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O my God, Trinity whom I adore; help me to forget myself entirely that I may be established in You as still and as peaceful as if my soul were already in eternity. May nothing trouble my peace or make me leave You, O my Unchanging One, but may each minute carry me further into the depths of Your mystery. Give peace to my soul; make it Your heaven, Your beloved dwelling and Your resting place. May I never leave You there alone but be wholly present, my faith wholly vigilant, wholly adoring, and wholly surrendered to Your creative Action.—Blessed Elizabeth of the Trinity: Prayer to the Trinity, first stanzaMay I be established in You, O Lord. May nothing trouble my peace or make me leave You.
At first this seems like a plea to be away from the hectic nature of life—"just let me be in You, so that everyone and everything would leave me alone."
Yet, Elizabeth adds, "but may each minute carry me further into the depths of Your mystery."
Here Elizabeth's prayer unites with Saint Therese's "little way." Yes, Elizabeth seeks immolation in the Trinity—but not as a dissolution of self. Rather, as a fulfillment and maturation of self—something compared to which her presence in this life is as gossamer as a shadow in fog.
Elizabeth's seeks a peace in the Trinity not through retreat from this life but by being steeped in this life. Each minute is God's gracious means of immersing us more deeply in His love—precisely through those things that would destroy our peace with him.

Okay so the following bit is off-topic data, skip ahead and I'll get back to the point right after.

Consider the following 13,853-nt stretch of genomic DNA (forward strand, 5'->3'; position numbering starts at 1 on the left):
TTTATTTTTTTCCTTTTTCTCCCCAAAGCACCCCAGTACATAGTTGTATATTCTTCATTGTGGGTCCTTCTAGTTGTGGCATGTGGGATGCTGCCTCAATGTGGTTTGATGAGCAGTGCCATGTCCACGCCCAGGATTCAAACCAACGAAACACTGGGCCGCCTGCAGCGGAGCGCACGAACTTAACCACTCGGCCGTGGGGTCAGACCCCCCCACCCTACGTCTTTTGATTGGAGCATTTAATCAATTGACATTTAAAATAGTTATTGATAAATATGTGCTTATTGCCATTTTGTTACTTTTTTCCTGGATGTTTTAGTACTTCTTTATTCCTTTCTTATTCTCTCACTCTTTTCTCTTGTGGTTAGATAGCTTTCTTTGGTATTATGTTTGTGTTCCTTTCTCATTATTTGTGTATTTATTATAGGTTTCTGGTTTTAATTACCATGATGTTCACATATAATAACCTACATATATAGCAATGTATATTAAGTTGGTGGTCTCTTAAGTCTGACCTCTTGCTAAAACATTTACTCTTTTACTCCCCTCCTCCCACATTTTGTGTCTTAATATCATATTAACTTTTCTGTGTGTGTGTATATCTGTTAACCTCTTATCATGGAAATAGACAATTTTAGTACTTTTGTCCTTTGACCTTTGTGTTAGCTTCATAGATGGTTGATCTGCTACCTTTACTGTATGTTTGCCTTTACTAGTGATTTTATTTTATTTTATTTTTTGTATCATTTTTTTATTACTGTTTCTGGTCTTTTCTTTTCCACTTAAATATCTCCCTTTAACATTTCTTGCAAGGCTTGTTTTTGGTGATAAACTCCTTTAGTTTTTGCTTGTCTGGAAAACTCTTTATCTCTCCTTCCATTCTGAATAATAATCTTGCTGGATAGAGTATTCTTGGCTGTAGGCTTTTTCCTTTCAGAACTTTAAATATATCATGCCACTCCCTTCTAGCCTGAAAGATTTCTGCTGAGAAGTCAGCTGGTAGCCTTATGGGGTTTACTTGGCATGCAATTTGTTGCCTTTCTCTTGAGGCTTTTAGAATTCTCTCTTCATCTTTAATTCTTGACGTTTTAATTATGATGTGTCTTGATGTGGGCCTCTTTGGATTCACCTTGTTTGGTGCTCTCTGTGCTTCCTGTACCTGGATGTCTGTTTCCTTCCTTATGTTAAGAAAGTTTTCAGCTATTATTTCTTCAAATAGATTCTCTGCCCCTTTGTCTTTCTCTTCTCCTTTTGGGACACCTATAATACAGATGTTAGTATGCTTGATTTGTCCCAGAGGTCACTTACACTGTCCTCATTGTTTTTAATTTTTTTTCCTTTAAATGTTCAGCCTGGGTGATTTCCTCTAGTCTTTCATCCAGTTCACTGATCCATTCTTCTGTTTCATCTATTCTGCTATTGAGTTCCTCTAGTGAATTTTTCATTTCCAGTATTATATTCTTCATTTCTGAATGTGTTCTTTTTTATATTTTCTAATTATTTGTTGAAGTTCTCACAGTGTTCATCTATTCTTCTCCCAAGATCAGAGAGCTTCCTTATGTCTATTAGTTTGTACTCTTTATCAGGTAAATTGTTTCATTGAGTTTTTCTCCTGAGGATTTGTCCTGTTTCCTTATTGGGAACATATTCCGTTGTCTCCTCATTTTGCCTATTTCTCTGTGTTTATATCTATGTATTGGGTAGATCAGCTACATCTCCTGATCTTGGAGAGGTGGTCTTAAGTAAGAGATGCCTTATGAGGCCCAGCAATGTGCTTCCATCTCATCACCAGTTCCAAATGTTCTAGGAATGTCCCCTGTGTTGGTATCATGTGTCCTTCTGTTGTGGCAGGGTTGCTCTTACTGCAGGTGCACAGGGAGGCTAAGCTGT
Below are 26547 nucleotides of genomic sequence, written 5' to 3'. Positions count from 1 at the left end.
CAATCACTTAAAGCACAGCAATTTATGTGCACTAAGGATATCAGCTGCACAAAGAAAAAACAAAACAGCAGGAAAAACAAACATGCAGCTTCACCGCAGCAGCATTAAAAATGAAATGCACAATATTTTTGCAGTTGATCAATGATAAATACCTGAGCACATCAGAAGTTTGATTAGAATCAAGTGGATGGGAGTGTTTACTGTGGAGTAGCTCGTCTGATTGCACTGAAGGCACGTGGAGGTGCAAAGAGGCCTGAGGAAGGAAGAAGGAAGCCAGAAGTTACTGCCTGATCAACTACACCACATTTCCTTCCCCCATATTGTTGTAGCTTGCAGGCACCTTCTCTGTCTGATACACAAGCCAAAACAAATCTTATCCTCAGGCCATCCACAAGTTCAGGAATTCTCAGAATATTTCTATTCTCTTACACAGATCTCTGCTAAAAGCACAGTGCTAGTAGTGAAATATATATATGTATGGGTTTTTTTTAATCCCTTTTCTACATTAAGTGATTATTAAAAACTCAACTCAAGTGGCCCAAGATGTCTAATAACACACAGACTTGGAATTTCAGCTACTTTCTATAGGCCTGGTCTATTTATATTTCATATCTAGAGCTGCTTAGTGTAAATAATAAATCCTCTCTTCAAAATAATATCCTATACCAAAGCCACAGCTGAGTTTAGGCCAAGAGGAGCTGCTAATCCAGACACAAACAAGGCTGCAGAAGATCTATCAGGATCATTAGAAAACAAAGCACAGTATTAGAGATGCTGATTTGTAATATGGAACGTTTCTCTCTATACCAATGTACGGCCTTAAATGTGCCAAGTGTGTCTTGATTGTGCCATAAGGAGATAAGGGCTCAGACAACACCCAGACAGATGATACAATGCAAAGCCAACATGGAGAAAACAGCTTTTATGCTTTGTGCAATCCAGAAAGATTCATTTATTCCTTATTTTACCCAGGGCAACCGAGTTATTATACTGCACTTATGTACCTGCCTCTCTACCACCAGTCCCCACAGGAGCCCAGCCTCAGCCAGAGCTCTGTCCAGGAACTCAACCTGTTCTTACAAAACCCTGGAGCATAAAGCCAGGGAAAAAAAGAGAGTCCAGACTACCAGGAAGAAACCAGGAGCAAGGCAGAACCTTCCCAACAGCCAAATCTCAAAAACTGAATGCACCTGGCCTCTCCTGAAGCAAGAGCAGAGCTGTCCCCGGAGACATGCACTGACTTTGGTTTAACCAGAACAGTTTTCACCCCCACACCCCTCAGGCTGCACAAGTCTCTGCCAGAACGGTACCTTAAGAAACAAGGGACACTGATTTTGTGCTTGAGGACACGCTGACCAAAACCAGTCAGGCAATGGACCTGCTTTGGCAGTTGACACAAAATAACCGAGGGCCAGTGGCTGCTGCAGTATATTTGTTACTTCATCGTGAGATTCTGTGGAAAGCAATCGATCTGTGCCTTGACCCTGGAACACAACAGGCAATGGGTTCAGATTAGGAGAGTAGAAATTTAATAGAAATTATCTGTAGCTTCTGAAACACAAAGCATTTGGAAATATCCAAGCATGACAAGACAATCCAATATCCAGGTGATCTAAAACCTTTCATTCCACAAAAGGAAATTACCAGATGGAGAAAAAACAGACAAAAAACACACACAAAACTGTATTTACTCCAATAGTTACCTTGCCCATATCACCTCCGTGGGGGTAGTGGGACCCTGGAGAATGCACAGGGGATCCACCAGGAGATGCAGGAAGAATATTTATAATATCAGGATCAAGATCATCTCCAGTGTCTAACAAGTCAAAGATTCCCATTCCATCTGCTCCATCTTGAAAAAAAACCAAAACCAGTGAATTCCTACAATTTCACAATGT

So the works of the devil come to naught. For even as the devil plots evil in order to frustrate God's will, so God's immeasurable love transforms even such plots into means of steeping us more deeply in the self-giving fire of the Trinity.
Elizabeth seeks a way in which every moment is the only moment, eternal. The moment eternal is God's gracious carrying of us deeper into his mystery. The fragile earthen vessels of our embodied souls thus become, in the most trying moments, the tabernacle of the Beloved.
In such moments, even the most dire moments, the Bridegroom says to his bride,
Arise, my love, my fair one, and come away; for lo, the winter is past, the rain is over and gone. The flowers appear on the earth, the time of singing has come, and the voice of the turtledove is heard in our land. The fig tree puts forth its figs, and the vines are in blossom; they give forth fragrance. Arise, my love, my fair one, and come away. (Song of Solomon 3:10b-13, RSV)My soul, His bride, says in return,
16 My beloved is mine and I am his, he pastures his flock among the lilies. 17 Until the day breathes and the shadows flee, turn, my beloved, be like a gazelle, or a young stag upon rugged mountains. (Song of Solomon 3:16-17, RSV)